Tip 1: Creating a Successful Environment
• Regardless of which bin or method you use, you’re going to want to create the conditions for moms to be happy. That starts with their bedding.
• Coconut Coir: A substrate that can feel very similar to the soil if using the correct brand.
• Shredded newspaper, pumice stones, minerals, etc. There are many different types of materials you can use for worm bedding.
• The number one most important thing to remember is to keep the moisture level at the optimum level for your worms.
• So much about feeding/overfeeding, the carbon to nitrogen to carbon/ brown to greens, the dead to more alive materials has a lot to do with maintaining optimum moisture-rich levels.
• The bedding you provide for your worms is not a bedding in the traditional way we think of bedding for animals. Instead, it’s simply a slower breakdown type of food for the worms. It’s the carbon bedding you’re starting with.
Tip 2: Not Heated
• You want to keep your worm compost bin in normal human temperature ranges 55°F to no more than 90°F (12-32°C). This makes the indoor climate control that most humans live in perfect for worms as well. When it gets too hot, it will start losing moisture through evaporation and the worms will be uncomfortable.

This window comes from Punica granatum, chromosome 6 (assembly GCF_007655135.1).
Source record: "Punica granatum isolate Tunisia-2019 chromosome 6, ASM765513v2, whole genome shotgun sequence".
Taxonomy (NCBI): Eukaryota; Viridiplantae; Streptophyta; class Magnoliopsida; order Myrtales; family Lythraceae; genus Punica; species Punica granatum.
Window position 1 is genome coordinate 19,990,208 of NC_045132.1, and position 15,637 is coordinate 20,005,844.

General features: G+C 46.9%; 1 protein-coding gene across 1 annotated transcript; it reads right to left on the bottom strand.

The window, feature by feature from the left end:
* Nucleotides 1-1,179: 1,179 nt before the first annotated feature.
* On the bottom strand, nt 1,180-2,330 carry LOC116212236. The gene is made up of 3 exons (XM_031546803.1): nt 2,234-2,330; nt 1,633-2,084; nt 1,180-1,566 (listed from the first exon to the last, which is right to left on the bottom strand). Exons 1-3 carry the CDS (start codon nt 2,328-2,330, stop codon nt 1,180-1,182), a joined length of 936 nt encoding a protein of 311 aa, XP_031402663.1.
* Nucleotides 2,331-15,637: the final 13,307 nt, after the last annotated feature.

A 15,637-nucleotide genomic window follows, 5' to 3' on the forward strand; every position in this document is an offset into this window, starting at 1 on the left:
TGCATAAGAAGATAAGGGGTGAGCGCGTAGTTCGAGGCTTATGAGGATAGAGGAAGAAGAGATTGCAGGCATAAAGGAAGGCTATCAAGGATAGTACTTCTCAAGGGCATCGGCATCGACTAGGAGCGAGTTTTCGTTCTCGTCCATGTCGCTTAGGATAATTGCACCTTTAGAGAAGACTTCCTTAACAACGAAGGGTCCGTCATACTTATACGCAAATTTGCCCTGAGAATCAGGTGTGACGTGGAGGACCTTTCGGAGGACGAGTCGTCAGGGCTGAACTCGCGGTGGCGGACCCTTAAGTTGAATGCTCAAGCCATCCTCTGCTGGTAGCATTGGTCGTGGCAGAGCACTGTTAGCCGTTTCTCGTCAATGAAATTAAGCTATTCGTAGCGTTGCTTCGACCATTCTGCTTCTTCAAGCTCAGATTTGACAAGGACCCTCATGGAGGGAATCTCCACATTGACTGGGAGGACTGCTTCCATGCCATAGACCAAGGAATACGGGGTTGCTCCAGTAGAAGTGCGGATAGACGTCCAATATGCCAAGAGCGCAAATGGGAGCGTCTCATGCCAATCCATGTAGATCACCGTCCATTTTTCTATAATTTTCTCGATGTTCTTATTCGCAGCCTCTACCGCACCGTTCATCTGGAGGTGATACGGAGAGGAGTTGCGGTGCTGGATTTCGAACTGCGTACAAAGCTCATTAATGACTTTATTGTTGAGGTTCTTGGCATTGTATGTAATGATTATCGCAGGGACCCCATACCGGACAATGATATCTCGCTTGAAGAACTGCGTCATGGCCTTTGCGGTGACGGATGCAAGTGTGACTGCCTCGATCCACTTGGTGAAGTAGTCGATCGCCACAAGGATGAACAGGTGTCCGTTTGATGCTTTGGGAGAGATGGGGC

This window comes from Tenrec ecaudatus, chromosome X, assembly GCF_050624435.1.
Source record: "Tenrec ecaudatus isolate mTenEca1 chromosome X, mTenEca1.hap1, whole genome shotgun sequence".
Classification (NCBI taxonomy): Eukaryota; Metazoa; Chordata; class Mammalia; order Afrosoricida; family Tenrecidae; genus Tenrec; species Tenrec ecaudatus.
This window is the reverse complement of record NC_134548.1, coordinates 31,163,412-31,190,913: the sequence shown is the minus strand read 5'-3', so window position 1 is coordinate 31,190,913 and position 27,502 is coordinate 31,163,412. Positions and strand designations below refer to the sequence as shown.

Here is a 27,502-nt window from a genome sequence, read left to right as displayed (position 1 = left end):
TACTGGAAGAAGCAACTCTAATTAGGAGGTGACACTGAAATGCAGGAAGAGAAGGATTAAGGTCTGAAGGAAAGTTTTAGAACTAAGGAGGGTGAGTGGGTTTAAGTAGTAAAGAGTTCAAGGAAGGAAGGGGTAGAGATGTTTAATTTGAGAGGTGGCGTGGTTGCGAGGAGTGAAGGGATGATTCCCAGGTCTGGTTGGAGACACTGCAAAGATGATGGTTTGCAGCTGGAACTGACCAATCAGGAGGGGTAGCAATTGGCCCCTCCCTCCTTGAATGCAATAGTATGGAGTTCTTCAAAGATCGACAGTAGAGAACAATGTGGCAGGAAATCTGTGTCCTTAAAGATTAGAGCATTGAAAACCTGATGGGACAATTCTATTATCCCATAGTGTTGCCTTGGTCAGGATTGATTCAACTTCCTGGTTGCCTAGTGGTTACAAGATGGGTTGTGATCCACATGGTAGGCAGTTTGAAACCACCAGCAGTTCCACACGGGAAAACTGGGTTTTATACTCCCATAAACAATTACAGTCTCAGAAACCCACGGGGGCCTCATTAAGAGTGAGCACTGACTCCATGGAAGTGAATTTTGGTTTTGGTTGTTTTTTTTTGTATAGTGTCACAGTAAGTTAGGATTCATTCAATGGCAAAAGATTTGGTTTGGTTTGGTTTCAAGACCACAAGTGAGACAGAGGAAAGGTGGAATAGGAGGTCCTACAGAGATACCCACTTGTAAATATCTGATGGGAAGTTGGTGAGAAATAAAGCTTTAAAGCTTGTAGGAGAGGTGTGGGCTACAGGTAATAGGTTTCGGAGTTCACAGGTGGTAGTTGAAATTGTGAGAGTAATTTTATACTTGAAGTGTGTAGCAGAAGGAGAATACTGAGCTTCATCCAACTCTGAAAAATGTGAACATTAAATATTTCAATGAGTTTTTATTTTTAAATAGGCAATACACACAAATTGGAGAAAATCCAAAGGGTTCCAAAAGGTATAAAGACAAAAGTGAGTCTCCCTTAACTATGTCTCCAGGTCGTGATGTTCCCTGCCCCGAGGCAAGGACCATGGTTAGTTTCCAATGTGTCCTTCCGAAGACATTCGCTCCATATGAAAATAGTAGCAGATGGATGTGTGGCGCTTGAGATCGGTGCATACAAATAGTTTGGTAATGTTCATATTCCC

Tip 3: Spreading out Your Organic Matter
• Cutting up and dispersing the organic matter over the worm bin is better than clumping it all together or giving them large chunks.
Tip 4: Outdoors Vermicomposting
• If you’re vermicomposting outdoors, make sure you are protecting it from the elements and that your bin is never in direct sunlight.
Tip 5: Size Your Worm Bin to Fit Directly in Your Kitchen
• By finding a place to tuck your worm bin into somewhere in your kitchen, you’re making it easy to access from where you generate food waste to begin with. Slide it under a ventilated cabinet, tuck it in a corner or under the table. If you build your bin right, people can walk right by and never know there are creepy crawlies right in your kitchen.
Tip 6: Activate Your Compost
• It helps to think about composting like a large digestive process. It’s the breakdown of materials in order for those materials to be used (in this case for plants). For any healthy digestion to occur, there needs to be healthy bacteria (like probiotics in our digestive tract). So you need to inoculate your compost bin to provide healthy bacteria for the worms.
• This may be in the form of a handful of compost or maybe you use a handful of healthy soil. Even putting a small amount of food scraps a few days before your worms arrive can help attract the beneficial bacteria to the bin to give your worms the right head start. Some people start this a few weeks before the worms arrive, I waited three days. There’s no exact science to the timing.